Acknowledgement of acts of bravery
A first grade teacher who brought all of her students into the class bathroom the moment she first heard gunfire. She rolled the bookcase in front of the door to further barricade them, and consoled them through the tragic events. She told her students that she loved them, so that the gunfire wouldn’t be the last thing they heard.
The music teacher of Sandy Hook Elementary. She brought all of her students into the closet and blocked the door with as many instruments as she could. Through her efforts, the gunman was unable to get in the room, even though he tried by screaming: ‘Let me in! Let me in!’. She also told her students that she loved them.
A library clerk who protected 18 students by bringing them to the storage closet and barricading the door with filing cabinets. To keep those students calm, she gave them paper and colouring supplies.
Someone in the principal’s office
There was someone who managed to turn on the loudspeakers during the assault, so that the entire school could hear what was happening. This person is currently unidentified, along with whether he or she survived.
Custodian (currently unnamed)
A school custodian, once he became away of the intruder, immediately began running down the hall, warning all classrooms that could hear his voice. It is unclear whether he survived or not.
We’ve endured too many of these tragedies in the past few years. And each time I learn the news I react not as a President, but as anybody else would — as a parent. And that was especially true today. I know there’s not a parent in America who doesn’t feel the same overwhelming grief that I do.
The majority of those who died today were children - beautiful little kids between the ages of 5 and 10 years old. They had their entire lives ahead of them — birthdays, graduations, weddings, kids of their own. Among the fallen were also teachers — men and women who devoted their lives to helping our children fulfill their dreams.
So our hearts are broken today — for the parents and grandparents, sisters and brothers of these little children, and for the families of the adults who were lost. Our hearts are broken for the parents of the survivors as well, for as blessed as they are to have their children home tonight, they know that their children’s innocence has been torn away from them too early, and there are no words that will ease their pain.
As a country, we have been through this too many times. Whether it’s an elementary school in Newtown, or a shopping mall in Oregon, or a temple in Wisconsin, or a movie theater in Aurora, or a street corner in Chicago — these neighborhoods are our neighborhoods, and these children are our children. And we’re going to have to come together and take meaningful action to prevent more tragedies like this, regardless of the politics.
This evening, Michelle and I will do what I know every parent in America will do, which is hug our children a little tighter and we’ll tell them that we love them, and we’ll remind each other how deeply we love one another. But there are families in Connecticut who cannot do that tonight. And they need all of us right now. In the hard days to come, that community needs us to be at our best as Americans. And I will do everything in my power as President to help.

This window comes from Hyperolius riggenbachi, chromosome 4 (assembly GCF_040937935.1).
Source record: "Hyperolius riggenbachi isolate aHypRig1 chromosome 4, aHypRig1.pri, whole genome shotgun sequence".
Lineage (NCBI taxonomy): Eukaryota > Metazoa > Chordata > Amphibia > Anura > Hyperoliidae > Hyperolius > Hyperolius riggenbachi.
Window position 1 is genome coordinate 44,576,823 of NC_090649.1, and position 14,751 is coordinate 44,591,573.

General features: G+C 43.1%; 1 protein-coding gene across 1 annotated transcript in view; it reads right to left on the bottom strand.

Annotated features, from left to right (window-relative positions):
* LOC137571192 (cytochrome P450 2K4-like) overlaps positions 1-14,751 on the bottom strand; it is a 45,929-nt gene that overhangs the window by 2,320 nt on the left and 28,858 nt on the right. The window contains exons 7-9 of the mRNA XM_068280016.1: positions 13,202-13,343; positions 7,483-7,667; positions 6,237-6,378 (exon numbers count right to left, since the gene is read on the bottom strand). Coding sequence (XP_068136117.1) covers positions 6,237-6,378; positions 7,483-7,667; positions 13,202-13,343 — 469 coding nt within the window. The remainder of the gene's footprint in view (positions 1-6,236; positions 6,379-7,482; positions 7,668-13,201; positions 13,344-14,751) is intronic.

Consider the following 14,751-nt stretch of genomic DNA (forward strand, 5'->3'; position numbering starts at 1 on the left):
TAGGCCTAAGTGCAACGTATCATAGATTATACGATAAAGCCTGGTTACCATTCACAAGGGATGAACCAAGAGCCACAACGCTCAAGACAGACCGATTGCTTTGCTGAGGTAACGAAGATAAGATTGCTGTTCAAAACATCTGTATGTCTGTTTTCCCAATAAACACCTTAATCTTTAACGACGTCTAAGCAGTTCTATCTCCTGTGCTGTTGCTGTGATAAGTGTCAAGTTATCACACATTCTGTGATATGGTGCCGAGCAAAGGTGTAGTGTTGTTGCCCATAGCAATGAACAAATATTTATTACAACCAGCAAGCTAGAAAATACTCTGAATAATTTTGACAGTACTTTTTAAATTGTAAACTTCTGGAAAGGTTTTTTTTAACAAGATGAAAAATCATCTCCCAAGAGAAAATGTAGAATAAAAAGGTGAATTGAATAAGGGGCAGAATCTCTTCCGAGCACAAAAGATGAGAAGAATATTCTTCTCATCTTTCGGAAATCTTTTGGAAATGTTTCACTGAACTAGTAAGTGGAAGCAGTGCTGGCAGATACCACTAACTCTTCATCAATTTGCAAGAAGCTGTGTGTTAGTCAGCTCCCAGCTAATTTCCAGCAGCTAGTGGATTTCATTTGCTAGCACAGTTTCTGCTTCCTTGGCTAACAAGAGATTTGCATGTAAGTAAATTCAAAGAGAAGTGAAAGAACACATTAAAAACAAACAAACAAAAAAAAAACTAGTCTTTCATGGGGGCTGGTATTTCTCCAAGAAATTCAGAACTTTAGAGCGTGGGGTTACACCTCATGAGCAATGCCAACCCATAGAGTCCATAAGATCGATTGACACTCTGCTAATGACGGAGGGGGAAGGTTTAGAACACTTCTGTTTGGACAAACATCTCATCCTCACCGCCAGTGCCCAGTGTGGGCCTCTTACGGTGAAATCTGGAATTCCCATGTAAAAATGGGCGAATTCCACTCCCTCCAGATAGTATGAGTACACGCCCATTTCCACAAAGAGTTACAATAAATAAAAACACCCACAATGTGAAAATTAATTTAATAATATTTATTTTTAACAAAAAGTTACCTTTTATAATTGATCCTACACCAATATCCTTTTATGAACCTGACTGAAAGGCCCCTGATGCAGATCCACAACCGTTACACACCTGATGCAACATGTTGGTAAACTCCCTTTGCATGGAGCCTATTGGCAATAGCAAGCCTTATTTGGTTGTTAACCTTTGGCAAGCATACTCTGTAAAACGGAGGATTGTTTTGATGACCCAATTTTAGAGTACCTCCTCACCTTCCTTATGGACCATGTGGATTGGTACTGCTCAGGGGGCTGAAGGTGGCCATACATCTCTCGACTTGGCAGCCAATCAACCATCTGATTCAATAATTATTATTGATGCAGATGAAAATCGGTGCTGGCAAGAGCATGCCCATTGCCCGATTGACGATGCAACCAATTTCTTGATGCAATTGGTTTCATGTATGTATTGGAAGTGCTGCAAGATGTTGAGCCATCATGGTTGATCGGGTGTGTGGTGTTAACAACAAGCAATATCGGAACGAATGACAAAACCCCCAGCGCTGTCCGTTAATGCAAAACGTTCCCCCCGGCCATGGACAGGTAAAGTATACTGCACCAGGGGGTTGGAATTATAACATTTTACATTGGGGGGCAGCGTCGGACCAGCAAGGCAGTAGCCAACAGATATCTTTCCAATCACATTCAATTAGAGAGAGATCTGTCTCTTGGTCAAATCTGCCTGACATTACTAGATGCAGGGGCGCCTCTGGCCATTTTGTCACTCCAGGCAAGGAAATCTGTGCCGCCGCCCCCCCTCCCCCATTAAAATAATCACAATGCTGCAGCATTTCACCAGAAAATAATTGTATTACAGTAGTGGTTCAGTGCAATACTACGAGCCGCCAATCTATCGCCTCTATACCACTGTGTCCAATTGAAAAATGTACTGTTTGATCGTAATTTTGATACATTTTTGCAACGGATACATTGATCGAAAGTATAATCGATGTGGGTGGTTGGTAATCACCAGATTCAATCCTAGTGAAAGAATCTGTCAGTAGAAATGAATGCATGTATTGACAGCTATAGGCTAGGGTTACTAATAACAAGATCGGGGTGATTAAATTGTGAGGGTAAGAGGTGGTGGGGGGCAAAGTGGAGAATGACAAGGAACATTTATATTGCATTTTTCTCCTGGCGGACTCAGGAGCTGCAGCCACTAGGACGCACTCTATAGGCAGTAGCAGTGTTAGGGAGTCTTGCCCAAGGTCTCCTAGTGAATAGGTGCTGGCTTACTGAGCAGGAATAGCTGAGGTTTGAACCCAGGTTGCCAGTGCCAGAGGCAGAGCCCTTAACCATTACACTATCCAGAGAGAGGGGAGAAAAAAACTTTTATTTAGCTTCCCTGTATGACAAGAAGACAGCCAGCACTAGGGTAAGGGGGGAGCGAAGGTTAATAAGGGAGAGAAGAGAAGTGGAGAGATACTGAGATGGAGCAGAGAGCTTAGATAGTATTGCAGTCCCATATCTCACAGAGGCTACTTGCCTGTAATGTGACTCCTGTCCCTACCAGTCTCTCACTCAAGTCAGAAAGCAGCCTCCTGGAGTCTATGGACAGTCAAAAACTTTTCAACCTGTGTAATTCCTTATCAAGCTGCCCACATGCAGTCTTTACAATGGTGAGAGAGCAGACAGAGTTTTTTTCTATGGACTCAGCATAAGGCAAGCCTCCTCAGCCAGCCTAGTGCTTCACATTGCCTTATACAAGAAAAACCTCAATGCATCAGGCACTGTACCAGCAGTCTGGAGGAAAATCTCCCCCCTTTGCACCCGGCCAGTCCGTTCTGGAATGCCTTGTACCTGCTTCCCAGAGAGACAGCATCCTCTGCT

Because while nothing can fill the space of a lost child or loved one, all of us can extend a hand to those in need — to remind them that we are there for them, that we are praying for them, that the love they felt for those they lost endures not just in their memories but also in ours.
Governor of Connecticut, Dannel Malloy
“As you know, there are a number of victims, teachers, support personel in the building, children…beautiful, beautiful children who had simply come to school to learn and their day ended a very different way than any of us could possibly have imagined. Quite frankly, as we stand here today… still can’t imagine what transpired there.
Evil visited this community today, and it is too early to speak of recovery, but each parent, each sibling, each member of the family has to understand that Connecticut, we are all in this together, we will do whatever we can to overcome this event, we will get through it. But this is a terrible time for this community and for these families.”
Church pastor, Robert Weiss.
“You know when you think about these little children, we have 20 new saints, 20 new saints today. I do not know about the six adults, I will give them the benefit of the doubt. But I know we have 20 new saints, 20 beautiful angels, and 20 people, little angels who are going to look over us for all the days to come.
“These 20 children were just beautiful, beautiful children…these 20 children lit up this community better than all these Christmas lights we have. … There are a lot brighter stars up there tonight because of these kids.”
People of the community and widespread support.
Read more here: http://www.miamiherald.com/2012/12/14/v-fullstory/3142011/school-shooting-reported-in-newtown.html#storylink=cpy#storylink=cpy